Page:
The Health Corner Vol. 50 – Flu Vaccines

In recent years, people have been told by the powers that be that they must have a flu vaccine to ward off the ‘dangerous’ influenza virus. In particular, the H1N1 flu virus has garnered a great deal of attention, with reports of doom and gloom everywhere you look on TV and in other news media. I would like to discuss flu shots now and try to reach a conclusion as to whether they are necessary or if they even provide the protection they are claimed to give.

Influenza is actually a group of viruses that can cause several different complications, including pneumonia and myocarditis (inflammation of the heart). The symptoms come on quickly and can include headache, runny nose, chills, fever, muscle aches, dry cough, sore throat, and exhaustion. Young children are more susceptible to nausea and vomiting but it can occur in all age groups. The symptoms are usually short lived but in the elderly may last for several weeks. The functionality of the immune system primarily determines the length of time and severity of the infection. Healthy individuals with optimally functioning immune systems breeze through the process in two to three days. Individuals with stressed immune systems may suffer for several weeks because their defenses are not up to handling the invading organism.

It seems that every fall we are told by CDC (Center for Disease Control) that there is the possibility of an epidemic stemming from the ‘flu’ virus. Everyone is encouraged to get his or her flu shot as protection from this ‘deadly’ invader. And as a result, people flock to their doctor or to other vaccination sites to get these seemingly important inoculations, before really examining the pros and cons of doing so.

Since I have done some research on this subject, I would like to touch on a few of my concerns about flu vaccines. And I would like to start with how they are prepared for injection. The flu vaccine is prepared from the fluids of chick embryos that are injected with specific types of influenza viruses. Formaldehyde is then added to inactivate the virus and thimerosal (a mercury compound) is added to preserve the preparation. These substances are very unhealthy to the body. Formaldehyde is used to embalm dead bodies and is a known poison which has no business in a healthy blood stream. There has also been a lot of controversy regarding the use of mercury in vaccines and some lawmakers have passed legislation to stop its use. However, despite this it is still very commonly used in the development of many vaccines. In truth, mercury is one of the deadliest poisons we can be subjected to and yet people are being encouraged to have it injected into their bodies supposedly in order to keep them ‘healthy’.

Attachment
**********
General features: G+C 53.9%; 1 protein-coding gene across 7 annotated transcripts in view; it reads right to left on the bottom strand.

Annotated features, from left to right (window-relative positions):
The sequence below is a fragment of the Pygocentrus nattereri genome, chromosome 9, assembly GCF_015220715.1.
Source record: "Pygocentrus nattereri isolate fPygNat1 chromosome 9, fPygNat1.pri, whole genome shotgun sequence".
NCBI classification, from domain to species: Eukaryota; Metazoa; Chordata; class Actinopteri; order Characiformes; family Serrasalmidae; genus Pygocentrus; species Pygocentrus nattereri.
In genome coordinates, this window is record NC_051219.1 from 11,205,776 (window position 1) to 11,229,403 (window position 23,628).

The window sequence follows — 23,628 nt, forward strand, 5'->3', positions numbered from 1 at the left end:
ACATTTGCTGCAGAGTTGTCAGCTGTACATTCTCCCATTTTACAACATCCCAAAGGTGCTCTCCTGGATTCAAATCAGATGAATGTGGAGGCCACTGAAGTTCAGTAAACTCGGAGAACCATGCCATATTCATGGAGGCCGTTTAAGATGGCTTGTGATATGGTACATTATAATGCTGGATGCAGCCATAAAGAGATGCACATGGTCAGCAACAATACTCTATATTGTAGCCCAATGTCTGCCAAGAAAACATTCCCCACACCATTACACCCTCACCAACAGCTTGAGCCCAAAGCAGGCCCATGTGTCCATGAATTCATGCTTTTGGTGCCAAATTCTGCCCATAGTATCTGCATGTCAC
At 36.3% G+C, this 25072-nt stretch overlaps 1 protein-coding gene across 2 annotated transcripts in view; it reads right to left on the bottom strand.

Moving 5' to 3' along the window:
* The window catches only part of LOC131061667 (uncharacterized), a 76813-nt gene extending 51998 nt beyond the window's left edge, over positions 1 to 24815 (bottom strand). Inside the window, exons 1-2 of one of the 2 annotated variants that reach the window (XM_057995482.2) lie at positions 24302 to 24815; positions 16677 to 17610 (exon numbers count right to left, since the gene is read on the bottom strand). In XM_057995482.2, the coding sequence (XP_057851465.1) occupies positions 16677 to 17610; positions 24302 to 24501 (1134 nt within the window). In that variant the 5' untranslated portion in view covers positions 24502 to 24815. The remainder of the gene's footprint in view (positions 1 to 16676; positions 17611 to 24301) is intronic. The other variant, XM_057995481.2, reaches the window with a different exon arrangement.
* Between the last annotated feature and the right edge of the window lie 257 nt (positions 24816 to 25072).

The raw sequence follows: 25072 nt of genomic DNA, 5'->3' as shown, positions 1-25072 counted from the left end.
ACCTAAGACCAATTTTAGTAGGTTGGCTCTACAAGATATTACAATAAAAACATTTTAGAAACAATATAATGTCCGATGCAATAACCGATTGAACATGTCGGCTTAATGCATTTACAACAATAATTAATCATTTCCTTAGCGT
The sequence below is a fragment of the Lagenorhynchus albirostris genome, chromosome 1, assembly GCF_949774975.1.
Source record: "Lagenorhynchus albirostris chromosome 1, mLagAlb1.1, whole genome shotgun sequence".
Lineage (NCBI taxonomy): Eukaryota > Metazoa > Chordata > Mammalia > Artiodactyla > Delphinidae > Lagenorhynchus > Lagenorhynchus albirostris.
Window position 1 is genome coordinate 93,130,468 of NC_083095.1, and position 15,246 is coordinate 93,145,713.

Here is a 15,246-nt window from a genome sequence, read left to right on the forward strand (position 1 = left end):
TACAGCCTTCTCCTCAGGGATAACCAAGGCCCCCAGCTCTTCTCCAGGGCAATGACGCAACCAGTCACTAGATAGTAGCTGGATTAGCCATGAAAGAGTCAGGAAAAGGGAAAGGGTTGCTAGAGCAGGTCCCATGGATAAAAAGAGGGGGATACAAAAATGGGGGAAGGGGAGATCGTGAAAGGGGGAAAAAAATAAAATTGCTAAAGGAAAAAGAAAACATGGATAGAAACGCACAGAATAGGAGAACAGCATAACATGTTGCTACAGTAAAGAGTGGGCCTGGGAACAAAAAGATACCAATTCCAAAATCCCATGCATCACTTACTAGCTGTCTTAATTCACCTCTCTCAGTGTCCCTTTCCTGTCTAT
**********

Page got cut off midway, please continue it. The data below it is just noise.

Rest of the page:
Now let’s talk about the efficacy of the typical flu shot. There is no single virus that causes the flu, and there is no one flu vaccine that protects against all possibilities. A flu vaccine is designed to confer immunity only against the strains of flu that are expected to be most common and most serious in a given year. So, how is it decided which strains of flu to consider for the yearly vaccine? How are the particular strains determined? The CDC (Center for Disease Control) decides which strains of flu are likely to be prevalent in the upcoming fall based on the previous year’s statistics. The resultant vaccine usually addresses at least three different strains—sometimes four or five, but usually only three. The problem is that there are literally hundreds of strains of virus out there, perhaps even thousands, and the likelihood of determining the most likely candidates for any given year is difficult for even the best statistician to target. In actuality, there is no way of predicting with even the slightest degree of certainty what viruses are going to be the most likely to present six months down the road. It is an ‘educated guess’ at best. And even if the vaccine is a match to a prevalent virus, there is still only a 35% chance of the patient gaining any benefit from the vaccine. It still may not work after all.

And when we talk about the risks of taking a flu vaccine, a 35% chance of protection may not be enough reason to get the shot. The most common reactions are generally mild and usually begin within twelve hours of receiving the vaccination. They include fever, aches, and soreness, swelling, or redness at the injection site and usually last one to two days. But more severe problems like life-threatening allergic reactions, though rare, do occur. The most serious reaction to the flu vaccine is Guillain-Barre syndrome, which can cause paralysis to one degree or another. Most people recover at least partially but have some permanent disability from the disease. Less than 5% of cases result in death. This may affect one or two persons per million vaccinations.

Are the risks worth the seeming hit and miss protection that a flu vaccine might confer? I would ask that you consider the facts very carefully.

Next time, I will discuss the H1N1 virus and why it is causing a great deal of concern in the American population.

Until then, here’s to your good health!

Dr. Jon R. Link